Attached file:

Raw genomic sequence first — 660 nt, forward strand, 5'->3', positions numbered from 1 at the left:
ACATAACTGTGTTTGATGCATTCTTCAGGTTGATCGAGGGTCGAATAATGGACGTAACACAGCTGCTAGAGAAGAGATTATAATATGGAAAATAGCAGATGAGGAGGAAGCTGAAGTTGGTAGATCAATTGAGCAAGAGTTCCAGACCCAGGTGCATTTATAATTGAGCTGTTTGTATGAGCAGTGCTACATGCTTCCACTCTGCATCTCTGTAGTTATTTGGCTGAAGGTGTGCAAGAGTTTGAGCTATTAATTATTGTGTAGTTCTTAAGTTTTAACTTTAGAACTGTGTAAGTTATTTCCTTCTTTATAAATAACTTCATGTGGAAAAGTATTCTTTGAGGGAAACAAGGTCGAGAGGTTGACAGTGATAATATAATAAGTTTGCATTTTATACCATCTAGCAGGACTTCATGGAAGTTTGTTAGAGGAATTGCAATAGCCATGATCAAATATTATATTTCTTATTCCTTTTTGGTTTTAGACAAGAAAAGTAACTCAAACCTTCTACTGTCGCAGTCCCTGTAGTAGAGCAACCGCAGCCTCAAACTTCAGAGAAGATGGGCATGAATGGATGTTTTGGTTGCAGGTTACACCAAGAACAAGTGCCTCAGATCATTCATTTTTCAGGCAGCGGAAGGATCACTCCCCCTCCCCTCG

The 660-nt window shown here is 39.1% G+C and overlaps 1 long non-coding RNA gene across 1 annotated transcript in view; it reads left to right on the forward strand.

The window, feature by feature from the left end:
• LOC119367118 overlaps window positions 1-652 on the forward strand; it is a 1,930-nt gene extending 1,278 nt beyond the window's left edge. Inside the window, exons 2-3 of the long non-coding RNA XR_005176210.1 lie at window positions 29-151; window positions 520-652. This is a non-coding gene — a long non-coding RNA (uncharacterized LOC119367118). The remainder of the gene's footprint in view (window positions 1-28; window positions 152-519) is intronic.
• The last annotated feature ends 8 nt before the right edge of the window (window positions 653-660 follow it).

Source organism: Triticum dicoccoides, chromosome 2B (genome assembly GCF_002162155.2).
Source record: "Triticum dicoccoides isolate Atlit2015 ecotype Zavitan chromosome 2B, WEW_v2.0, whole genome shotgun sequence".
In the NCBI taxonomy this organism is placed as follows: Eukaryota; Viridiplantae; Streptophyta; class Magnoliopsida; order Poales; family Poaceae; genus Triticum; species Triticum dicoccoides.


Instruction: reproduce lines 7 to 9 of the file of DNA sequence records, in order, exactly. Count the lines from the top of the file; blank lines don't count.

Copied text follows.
Source organism: Triticum dicoccoides, chromosome 2B (genome assembly GCF_002162155.2).
Source record: "Triticum dicoccoides isolate Atlit2015 ecotype Zavitan chromosome 2B, WEW_v2.0, whole genome shotgun sequence".
In the NCBI taxonomy this organism is placed as follows: Eukaryota; Viridiplantae; Streptophyta; class Magnoliopsida; order Poales; family Poaceae; genus Triticum; species Triticum dicoccoides.